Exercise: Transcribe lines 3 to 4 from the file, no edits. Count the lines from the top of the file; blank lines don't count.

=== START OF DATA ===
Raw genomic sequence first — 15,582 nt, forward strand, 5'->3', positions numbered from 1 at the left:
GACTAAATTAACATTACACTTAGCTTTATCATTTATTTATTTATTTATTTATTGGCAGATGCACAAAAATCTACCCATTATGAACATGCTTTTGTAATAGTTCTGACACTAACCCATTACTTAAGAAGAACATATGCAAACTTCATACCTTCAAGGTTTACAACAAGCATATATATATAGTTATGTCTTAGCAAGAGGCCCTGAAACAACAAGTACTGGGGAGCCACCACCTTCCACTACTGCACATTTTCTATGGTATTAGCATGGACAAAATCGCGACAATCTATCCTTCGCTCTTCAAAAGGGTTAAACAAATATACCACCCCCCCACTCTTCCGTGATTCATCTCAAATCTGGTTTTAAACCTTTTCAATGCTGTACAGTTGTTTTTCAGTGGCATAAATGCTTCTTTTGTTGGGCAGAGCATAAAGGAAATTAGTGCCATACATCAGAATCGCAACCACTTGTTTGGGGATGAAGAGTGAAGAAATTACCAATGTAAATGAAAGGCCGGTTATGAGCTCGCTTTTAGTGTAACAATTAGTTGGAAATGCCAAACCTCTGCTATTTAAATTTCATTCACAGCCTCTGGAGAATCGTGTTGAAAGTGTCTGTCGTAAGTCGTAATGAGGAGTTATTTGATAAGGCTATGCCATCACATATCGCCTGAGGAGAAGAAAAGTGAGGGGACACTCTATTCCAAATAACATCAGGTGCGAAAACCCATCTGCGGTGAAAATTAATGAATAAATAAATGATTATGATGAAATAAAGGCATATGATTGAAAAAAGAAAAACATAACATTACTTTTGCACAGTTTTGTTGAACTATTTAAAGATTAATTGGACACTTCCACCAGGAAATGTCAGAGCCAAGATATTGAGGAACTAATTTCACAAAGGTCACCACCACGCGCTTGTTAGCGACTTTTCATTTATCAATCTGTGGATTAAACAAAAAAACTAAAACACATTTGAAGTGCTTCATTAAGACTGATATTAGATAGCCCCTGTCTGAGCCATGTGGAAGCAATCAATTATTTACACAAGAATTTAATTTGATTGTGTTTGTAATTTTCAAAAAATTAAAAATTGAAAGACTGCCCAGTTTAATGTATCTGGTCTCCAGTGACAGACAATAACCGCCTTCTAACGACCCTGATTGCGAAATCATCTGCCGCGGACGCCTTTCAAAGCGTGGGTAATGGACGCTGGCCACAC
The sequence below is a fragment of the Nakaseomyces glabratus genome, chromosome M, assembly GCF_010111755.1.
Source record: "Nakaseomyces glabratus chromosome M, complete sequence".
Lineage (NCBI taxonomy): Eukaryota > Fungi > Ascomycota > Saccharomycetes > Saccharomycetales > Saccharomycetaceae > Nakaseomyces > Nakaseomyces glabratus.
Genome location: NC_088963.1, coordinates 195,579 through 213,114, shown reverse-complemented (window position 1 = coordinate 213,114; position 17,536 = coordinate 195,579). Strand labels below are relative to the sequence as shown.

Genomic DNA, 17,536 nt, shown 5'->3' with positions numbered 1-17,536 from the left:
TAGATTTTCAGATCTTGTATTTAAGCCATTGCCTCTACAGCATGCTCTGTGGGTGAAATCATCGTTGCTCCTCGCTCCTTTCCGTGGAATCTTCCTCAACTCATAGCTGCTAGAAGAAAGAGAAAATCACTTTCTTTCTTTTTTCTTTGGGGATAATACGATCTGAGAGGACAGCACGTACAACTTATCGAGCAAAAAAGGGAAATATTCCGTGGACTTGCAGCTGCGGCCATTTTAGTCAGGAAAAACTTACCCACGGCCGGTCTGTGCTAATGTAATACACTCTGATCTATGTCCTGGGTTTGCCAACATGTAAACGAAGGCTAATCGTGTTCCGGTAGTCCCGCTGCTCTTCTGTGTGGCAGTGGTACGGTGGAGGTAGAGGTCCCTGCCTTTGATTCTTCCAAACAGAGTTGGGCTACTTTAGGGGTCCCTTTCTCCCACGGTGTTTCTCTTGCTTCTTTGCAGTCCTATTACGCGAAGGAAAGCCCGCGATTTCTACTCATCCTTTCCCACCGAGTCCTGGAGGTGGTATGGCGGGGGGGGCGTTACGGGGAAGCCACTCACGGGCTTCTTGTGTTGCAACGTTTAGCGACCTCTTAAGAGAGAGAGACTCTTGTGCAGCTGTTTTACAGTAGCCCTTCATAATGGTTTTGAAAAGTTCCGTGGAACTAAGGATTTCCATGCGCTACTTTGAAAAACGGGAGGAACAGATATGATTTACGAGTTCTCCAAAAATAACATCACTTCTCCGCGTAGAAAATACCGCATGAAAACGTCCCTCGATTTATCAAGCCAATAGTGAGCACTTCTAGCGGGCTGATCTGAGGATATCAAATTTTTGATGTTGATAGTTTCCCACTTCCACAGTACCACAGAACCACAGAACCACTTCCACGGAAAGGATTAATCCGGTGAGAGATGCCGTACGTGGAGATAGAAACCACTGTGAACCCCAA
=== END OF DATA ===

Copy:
The sequence below is a fragment of the Nakaseomyces glabratus genome, chromosome M, assembly GCF_010111755.1.
Source record: "Nakaseomyces glabratus chromosome M, complete sequence".